Fifth Session of the General Assembly, Legal Committee
Agenda Item Four: Right to Privacy in a Digit Age
UNGA Scenario – Right to Privacy in the Digital Age
The digital communications revolution has led to “perhaps the greatest liberation movement the world has ever known,” the Deputy High Commissioner for Human Rights Flavia Pansieri suggests. However at the same time it has become clear that these new technologies are vulnerable to electronic surveillance and interception. Recent discoveries have revealed how new technologies are being developed covertly, often to facilitate these practices, with frightening efficiency. Previous High Commissioner for Human Rights Navi Pillay, cautioned in past statements, such surveillance threatens individual rights – including to privacy and to freedom of expression and association – and inhibits the free functioning of a vibrant civil society. The negative impact that surveillance and interception of communications may have on human rights is of deep concern, and the international community needs to make clear what the norms of rights to privacy are in in the digital age.
As it stands, international human rights law provides the universal framework against which any interference in individual privacy rights must be assessed. Other international human rights instruments contain similar provisions. However the right to privacy under international human rights law is not absolute, but any instance of interference must be subject to a careful and critical assessment of its necessity, legitimacy and proportionality. Current International Human Right’s
The main issue here is with the balance between people’s right to privacy and safeguarding against potential threats, especially terrorism. Edward Snowden brought to light global surveillance schemes and intelligence alliances between the USA and countries across the globe. The existence of such Mass Surveillance programmes is justified in terms of the benefits for defence and law enforcement, however this is also in conflict with the right to privacy established under various treaties, constitutions, and the Universal Declaration of Human Rights. Nevertheless with the rise and use of the Internet being more recent, some question the right to privacy in the digital age can only truly be a value or interest, rather than a right.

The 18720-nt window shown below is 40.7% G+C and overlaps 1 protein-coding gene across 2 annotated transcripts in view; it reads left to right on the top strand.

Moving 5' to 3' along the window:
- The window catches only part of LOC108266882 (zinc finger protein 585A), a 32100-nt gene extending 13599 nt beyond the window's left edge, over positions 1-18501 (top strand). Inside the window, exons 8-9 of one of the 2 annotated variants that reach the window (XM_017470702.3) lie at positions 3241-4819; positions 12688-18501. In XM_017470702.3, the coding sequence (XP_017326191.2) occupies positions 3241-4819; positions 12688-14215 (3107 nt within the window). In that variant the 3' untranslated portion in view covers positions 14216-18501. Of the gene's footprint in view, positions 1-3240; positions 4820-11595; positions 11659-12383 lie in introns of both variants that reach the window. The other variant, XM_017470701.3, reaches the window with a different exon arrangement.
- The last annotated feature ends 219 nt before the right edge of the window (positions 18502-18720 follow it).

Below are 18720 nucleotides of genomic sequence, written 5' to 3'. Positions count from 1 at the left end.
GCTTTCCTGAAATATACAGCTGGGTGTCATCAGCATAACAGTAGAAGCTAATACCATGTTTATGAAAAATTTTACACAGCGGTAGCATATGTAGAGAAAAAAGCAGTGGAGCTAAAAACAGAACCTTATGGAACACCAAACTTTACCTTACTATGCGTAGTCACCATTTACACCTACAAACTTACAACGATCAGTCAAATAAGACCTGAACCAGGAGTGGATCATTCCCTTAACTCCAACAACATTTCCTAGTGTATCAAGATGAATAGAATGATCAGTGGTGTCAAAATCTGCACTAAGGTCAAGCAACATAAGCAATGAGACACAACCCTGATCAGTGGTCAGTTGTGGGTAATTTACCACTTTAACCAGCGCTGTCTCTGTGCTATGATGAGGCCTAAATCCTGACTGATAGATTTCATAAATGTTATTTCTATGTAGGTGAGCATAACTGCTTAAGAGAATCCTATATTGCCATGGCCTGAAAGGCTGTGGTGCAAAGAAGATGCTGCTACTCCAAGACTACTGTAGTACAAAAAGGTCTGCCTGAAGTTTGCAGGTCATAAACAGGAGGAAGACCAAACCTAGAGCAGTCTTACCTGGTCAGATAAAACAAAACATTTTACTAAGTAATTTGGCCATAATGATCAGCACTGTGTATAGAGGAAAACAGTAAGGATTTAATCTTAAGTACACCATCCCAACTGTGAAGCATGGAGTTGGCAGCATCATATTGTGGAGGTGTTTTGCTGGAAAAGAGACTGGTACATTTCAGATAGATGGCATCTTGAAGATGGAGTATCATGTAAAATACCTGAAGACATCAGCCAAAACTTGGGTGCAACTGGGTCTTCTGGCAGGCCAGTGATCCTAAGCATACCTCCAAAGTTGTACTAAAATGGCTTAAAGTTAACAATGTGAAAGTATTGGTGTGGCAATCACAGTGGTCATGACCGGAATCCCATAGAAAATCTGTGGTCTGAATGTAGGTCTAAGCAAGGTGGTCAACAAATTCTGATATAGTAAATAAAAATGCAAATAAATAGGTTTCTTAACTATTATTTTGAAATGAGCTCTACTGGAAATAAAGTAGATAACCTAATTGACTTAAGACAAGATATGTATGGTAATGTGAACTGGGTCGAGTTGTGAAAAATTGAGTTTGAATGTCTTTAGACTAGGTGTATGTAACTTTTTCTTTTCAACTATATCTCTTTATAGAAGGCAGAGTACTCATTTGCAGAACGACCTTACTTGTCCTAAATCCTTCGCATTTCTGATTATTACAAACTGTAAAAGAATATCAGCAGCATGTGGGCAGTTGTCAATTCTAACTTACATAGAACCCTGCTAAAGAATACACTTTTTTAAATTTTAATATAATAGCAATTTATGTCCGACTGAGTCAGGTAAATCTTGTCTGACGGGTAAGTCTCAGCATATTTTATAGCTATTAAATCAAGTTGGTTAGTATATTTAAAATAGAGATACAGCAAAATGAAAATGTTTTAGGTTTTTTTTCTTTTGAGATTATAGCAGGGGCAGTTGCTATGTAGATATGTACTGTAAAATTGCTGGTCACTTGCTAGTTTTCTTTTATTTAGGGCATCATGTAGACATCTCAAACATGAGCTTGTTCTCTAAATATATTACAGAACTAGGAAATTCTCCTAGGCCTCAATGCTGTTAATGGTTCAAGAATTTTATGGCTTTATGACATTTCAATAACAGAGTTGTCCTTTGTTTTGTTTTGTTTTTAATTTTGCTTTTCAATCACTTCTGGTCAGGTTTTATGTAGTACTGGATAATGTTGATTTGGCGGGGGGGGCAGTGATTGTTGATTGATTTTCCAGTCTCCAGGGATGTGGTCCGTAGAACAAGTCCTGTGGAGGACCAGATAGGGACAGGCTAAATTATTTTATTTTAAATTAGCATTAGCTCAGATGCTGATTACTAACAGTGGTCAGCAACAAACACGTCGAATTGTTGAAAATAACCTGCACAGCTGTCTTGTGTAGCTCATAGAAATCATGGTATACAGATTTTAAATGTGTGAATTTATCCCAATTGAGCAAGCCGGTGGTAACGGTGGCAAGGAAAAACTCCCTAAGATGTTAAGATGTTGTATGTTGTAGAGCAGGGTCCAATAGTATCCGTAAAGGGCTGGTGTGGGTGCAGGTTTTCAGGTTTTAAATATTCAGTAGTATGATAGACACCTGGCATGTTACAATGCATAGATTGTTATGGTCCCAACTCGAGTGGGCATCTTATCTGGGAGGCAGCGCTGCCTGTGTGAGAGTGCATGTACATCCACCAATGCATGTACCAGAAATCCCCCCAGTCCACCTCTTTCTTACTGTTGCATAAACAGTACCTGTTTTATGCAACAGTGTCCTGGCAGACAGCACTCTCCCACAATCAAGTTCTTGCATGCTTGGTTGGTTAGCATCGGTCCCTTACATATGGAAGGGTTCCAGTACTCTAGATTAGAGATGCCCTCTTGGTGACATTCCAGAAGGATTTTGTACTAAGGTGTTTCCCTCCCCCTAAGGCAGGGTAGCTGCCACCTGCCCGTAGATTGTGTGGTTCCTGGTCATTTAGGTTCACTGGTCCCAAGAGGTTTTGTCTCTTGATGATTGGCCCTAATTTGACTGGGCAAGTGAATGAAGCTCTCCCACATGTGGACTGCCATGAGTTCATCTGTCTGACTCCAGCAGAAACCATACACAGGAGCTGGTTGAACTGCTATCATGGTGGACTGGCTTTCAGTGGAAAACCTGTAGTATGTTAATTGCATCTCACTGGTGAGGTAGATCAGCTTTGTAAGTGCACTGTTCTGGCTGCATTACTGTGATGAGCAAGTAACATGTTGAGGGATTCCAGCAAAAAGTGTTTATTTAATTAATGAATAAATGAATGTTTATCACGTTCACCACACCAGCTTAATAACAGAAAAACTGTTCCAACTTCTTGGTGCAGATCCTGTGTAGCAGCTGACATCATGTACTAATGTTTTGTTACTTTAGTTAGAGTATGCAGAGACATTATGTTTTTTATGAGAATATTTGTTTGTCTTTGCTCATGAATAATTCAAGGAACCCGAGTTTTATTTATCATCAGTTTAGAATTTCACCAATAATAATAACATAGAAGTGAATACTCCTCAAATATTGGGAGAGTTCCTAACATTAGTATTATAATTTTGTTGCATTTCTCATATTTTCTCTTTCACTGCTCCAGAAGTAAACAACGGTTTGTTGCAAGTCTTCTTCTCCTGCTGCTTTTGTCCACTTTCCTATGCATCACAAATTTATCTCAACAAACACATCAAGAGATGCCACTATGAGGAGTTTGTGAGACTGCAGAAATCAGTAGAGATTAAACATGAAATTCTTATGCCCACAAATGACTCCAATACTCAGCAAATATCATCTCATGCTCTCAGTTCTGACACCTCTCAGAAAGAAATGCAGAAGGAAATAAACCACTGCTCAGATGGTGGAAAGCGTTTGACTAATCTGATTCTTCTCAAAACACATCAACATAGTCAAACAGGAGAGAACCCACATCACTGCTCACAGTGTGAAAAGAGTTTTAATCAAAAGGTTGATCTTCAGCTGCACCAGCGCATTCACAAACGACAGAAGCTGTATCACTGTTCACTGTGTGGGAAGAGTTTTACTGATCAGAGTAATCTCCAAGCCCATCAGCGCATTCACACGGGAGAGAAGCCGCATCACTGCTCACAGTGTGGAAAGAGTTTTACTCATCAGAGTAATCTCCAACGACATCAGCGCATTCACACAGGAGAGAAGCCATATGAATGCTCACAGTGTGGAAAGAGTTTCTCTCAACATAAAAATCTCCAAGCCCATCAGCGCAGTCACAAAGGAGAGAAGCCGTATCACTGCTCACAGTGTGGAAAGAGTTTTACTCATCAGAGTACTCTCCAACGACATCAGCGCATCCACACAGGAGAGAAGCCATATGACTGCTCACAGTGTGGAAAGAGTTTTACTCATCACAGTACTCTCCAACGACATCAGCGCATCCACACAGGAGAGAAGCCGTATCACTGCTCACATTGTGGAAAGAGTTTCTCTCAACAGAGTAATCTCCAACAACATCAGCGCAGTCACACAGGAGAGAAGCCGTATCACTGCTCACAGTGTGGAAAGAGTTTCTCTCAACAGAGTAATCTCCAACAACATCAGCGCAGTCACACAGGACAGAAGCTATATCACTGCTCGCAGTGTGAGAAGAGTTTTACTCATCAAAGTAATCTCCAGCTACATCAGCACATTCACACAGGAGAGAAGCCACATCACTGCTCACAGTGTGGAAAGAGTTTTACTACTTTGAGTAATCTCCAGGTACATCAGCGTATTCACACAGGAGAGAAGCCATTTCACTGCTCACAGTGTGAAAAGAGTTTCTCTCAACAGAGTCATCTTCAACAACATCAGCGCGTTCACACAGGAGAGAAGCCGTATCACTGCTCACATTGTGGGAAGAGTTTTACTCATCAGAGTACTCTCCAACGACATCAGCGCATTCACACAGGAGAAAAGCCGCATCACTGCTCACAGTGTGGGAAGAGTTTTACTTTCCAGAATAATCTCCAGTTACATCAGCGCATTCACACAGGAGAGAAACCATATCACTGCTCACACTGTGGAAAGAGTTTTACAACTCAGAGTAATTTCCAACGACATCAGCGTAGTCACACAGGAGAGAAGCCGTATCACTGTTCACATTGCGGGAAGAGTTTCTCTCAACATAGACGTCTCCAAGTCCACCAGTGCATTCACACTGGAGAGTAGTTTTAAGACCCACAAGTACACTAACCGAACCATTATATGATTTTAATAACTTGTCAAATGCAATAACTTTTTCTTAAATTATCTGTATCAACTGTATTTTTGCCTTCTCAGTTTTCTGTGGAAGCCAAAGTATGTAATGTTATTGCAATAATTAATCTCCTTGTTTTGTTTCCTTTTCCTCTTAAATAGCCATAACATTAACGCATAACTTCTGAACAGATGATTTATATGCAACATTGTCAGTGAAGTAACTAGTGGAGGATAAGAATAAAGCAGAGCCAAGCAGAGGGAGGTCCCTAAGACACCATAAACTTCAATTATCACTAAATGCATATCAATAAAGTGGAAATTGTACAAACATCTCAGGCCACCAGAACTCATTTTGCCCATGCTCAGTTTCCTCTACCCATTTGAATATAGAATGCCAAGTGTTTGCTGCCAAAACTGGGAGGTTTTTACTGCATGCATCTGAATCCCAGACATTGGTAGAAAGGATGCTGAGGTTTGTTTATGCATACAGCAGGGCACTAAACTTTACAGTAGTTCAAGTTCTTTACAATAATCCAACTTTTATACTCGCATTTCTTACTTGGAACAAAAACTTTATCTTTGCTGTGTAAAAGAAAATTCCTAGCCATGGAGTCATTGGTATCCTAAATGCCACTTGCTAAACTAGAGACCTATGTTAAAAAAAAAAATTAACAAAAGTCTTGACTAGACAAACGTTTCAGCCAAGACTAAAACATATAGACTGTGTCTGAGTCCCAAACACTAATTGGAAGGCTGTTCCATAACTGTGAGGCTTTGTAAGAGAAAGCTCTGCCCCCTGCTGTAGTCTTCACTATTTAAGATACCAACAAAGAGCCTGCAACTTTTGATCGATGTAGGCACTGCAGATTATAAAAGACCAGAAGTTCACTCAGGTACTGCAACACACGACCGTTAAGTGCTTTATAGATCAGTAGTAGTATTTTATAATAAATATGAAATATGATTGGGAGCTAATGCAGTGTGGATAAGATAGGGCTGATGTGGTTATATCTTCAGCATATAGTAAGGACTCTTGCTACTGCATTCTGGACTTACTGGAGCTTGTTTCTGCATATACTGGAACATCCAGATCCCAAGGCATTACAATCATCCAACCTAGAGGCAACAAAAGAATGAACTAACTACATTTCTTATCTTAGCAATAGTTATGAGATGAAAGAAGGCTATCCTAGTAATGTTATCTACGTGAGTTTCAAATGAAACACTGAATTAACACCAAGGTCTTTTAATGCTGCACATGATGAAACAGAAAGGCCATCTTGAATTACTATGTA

The aim of this session is to amend Working Paper 1.0 so it can be passed and then adopted as a resolution by the General Assembly. Particular focus should be on the wording of the clauses, and the potential repercussions from its phrases to balance the right to privacy of citizens and the ability for states to gather intelligence. For further investigation and detail surrounding this issue, the General Assembly can call upon the Human Rights Council and the High Commissioner for panel discussions and reports.
Ultimately it is up to the member states to provide their own comprehensive legislation and procedures surrounding surveillance, interception and their citizens’ rights to privacy in digital communication. However emphasis on the need for States to ensure the full and effective implementation of their obligations under international human rights law is encouraged, though not all Member States agree upon how this should be.
No Resolution Adopted Yet